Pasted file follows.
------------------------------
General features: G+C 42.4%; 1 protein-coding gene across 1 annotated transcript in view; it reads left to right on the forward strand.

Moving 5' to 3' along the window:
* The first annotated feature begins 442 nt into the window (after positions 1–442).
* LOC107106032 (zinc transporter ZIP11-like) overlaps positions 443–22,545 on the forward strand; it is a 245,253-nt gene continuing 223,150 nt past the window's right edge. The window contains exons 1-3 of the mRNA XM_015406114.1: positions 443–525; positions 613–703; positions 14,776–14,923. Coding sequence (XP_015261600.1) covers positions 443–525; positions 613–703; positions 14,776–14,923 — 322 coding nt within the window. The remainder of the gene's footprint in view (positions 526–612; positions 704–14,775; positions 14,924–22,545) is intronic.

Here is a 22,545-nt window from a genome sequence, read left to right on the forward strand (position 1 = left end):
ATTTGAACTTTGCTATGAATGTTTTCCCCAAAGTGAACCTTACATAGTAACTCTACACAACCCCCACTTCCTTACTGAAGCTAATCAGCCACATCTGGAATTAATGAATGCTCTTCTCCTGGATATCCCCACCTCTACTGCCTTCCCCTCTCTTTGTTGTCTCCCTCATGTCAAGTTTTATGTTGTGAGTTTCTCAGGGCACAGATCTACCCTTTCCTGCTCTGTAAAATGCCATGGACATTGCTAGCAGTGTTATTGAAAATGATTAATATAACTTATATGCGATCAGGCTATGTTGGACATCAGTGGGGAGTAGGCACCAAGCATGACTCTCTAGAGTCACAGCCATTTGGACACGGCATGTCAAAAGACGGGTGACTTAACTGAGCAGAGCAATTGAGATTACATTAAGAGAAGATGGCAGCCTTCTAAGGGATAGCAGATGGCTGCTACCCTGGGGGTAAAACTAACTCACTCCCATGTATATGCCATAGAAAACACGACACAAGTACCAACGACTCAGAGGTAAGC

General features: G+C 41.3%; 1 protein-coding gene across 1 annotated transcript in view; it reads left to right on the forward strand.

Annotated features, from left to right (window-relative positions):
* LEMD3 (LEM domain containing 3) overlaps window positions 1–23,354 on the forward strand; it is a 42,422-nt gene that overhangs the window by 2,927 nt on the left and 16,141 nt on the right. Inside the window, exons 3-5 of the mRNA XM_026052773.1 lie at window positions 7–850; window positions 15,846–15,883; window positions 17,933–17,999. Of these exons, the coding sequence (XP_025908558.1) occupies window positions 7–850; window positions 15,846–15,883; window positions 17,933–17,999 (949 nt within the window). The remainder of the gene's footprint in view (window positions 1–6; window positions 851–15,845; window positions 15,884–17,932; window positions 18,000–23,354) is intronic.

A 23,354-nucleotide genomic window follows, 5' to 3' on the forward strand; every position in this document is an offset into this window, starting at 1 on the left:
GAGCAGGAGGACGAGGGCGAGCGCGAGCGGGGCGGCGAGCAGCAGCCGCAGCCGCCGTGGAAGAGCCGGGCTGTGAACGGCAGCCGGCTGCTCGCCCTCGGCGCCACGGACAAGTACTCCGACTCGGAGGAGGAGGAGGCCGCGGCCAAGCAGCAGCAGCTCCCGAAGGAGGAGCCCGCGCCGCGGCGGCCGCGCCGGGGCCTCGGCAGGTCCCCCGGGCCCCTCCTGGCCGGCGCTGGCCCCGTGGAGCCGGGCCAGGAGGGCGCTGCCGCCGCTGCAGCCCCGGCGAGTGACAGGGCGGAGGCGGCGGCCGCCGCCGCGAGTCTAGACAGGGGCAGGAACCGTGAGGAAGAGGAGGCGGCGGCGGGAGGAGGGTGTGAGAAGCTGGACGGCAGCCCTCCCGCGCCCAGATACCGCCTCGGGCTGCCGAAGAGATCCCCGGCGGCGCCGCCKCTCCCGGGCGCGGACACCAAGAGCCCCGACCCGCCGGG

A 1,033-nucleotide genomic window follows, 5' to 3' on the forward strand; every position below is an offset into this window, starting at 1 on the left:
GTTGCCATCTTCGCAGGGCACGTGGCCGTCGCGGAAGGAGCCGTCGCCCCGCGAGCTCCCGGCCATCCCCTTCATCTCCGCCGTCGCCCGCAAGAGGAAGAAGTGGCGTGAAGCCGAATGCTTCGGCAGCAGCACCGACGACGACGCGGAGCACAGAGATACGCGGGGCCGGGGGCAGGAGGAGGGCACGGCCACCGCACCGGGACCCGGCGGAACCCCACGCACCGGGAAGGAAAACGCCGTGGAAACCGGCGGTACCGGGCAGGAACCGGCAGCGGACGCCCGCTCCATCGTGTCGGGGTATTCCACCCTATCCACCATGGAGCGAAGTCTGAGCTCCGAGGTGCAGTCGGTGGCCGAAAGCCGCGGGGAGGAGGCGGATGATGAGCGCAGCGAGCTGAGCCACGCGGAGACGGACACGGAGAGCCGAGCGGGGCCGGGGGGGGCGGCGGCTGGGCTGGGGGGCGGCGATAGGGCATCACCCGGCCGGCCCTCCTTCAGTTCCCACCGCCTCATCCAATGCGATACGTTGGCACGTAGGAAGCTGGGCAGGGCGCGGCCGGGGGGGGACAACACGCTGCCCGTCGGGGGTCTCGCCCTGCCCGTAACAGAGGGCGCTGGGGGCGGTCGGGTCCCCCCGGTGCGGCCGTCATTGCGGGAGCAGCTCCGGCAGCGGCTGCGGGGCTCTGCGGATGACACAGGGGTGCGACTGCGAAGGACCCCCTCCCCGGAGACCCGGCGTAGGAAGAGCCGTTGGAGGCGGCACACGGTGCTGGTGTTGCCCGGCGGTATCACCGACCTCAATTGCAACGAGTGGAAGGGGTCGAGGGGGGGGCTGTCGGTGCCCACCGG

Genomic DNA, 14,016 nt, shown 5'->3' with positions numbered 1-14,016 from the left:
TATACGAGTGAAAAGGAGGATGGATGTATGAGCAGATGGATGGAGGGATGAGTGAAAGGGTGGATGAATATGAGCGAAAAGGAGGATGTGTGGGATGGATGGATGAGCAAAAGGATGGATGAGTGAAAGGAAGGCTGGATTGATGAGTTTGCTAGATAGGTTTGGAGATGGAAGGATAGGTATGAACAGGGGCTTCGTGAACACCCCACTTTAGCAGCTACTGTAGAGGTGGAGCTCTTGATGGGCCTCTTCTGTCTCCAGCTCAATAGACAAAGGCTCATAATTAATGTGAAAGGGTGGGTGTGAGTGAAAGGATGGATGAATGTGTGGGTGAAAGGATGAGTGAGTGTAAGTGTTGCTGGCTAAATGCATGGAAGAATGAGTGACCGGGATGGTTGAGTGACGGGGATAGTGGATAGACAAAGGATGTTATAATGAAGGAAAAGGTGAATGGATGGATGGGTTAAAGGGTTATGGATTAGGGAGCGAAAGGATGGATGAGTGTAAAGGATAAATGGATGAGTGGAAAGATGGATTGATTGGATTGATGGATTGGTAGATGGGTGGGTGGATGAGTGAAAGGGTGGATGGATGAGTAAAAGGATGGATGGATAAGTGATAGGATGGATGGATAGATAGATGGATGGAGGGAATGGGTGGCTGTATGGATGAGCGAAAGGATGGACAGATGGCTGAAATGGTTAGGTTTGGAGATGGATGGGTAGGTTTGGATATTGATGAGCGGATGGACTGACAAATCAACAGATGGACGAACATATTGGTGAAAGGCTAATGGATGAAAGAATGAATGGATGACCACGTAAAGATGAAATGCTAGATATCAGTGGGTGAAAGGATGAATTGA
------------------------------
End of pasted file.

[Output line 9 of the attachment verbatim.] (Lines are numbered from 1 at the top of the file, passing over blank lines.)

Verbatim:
* LEMD3 (LEM domain containing 3) overlaps window positions 1–23,354 on the forward strand; it is a 42,422-nt gene that overhangs the window by 2,927 nt on the left and 16,141 nt on the right. Inside the window, exons 3-5 of the mRNA XM_026052773.1 lie at window positions 7–850; window positions 15,846–15,883; window positions 17,933–17,999. Of these exons, the coding sequence (XP_025908558.1) occupies window positions 7–850; window positions 15,846–15,883; window positions 17,933–17,999 (949 nt within the window). The remainder of the gene's footprint in view (window positions 1–6; window positions 851–15,845; window positions 15,884–17,932; window positions 18,000–23,354) is intronic.